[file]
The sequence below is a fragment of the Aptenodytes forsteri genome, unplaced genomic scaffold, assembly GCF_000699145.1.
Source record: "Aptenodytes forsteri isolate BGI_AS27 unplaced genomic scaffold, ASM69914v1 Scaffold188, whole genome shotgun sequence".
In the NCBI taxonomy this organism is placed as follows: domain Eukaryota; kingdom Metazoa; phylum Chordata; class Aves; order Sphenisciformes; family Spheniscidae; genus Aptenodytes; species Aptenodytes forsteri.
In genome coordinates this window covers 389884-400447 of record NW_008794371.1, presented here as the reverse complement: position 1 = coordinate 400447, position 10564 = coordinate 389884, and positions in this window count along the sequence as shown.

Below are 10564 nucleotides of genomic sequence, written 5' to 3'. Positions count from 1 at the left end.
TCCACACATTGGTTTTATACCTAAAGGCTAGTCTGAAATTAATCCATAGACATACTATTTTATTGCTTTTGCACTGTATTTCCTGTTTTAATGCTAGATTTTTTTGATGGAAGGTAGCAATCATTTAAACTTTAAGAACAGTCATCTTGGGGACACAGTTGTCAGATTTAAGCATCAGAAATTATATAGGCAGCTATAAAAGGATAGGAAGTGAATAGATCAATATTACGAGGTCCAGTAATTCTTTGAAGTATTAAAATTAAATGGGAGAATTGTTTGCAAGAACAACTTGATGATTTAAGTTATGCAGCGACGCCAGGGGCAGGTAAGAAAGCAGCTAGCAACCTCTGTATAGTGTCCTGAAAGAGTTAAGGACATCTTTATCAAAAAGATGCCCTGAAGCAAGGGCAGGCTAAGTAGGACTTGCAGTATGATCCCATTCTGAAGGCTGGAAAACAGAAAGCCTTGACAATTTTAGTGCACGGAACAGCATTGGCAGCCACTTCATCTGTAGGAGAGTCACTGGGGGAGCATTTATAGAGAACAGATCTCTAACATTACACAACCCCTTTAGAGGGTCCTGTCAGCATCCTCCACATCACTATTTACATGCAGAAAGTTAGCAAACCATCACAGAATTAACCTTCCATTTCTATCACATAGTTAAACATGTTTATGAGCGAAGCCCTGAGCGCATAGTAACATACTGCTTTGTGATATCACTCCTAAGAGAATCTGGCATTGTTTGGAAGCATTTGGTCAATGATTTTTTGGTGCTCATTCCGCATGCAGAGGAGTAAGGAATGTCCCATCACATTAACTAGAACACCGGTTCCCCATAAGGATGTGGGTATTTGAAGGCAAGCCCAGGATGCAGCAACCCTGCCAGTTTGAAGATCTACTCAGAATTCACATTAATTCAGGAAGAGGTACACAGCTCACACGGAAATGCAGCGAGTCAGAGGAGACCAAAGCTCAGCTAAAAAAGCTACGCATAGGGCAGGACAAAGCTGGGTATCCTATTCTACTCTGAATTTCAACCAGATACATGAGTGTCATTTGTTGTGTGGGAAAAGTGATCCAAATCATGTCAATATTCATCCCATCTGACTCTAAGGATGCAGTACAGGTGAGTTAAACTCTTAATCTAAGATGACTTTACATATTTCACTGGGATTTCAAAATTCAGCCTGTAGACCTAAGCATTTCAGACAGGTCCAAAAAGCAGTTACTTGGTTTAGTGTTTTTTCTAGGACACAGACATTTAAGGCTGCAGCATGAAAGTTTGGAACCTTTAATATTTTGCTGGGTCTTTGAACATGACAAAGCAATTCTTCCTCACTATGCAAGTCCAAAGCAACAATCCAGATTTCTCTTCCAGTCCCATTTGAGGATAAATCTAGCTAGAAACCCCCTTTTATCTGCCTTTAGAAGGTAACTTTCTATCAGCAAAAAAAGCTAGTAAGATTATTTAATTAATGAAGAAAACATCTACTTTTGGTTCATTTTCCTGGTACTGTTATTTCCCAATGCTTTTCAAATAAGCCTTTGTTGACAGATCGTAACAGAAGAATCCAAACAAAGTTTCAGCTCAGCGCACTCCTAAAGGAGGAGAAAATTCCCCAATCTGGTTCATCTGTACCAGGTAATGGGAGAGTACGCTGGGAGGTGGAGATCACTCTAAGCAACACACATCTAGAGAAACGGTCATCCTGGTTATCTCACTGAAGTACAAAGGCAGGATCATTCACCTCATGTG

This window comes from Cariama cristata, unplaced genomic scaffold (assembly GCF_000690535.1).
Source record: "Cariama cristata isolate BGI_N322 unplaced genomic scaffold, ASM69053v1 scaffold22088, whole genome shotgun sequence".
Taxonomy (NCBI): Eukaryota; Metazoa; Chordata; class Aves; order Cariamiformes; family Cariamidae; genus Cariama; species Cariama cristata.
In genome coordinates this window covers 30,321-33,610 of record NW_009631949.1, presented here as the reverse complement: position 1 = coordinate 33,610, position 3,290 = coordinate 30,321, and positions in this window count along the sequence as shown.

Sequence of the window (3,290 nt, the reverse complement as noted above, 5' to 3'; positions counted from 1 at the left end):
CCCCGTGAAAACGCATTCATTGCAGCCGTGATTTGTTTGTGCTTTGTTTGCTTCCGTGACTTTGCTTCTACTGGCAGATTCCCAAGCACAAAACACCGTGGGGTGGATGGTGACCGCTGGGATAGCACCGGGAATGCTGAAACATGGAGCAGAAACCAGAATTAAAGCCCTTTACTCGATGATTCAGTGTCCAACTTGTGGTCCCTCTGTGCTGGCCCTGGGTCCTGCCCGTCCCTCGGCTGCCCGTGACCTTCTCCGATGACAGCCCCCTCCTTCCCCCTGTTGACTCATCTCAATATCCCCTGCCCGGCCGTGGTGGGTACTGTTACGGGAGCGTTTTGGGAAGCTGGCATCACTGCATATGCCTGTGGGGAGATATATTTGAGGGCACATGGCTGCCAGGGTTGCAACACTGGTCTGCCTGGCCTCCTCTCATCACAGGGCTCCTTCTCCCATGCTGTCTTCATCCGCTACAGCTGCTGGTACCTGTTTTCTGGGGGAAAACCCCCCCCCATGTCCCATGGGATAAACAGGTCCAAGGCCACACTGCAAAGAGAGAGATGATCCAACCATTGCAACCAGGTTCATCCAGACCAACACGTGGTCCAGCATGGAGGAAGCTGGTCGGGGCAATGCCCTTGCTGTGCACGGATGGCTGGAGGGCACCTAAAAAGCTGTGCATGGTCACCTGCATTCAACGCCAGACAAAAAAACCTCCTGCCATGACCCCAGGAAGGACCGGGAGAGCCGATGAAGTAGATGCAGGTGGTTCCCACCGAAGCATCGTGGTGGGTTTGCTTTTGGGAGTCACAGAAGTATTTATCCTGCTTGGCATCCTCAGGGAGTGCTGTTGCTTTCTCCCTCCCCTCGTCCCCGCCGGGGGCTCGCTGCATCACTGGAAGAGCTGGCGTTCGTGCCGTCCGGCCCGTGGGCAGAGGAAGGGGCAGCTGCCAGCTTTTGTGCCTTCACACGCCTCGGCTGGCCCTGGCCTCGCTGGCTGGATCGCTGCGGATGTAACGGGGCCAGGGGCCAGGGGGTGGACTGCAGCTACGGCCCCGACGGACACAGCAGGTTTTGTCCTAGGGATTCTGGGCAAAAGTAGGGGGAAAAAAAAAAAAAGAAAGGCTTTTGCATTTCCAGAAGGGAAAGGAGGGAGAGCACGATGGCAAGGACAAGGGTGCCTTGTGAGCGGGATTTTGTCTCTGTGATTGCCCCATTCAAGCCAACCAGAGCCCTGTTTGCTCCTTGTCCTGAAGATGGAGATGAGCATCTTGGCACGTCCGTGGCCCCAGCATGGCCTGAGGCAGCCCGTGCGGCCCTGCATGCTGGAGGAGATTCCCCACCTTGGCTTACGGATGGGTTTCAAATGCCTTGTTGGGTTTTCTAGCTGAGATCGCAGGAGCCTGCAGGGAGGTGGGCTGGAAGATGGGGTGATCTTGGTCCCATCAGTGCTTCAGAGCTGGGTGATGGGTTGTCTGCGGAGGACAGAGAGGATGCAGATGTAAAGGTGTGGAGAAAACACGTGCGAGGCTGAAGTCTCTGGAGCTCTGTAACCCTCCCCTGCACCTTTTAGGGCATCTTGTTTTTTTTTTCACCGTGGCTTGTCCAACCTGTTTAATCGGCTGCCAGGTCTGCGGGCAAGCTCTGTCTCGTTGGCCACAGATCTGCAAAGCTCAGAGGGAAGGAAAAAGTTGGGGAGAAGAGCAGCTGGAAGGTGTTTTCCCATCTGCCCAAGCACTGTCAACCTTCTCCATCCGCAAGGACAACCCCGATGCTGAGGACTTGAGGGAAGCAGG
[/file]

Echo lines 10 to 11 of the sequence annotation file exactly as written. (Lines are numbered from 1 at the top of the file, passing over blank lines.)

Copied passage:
In genome coordinates this window covers 30,321-33,610 of record NW_009631949.1, presented here as the reverse complement: position 1 = coordinate 33,610, position 3,290 = coordinate 30,321, and positions in this window count along the sequence as shown.

Sequence of the window (3,290 nt, the reverse complement as noted above, 5' to 3'; positions counted from 1 at the left end):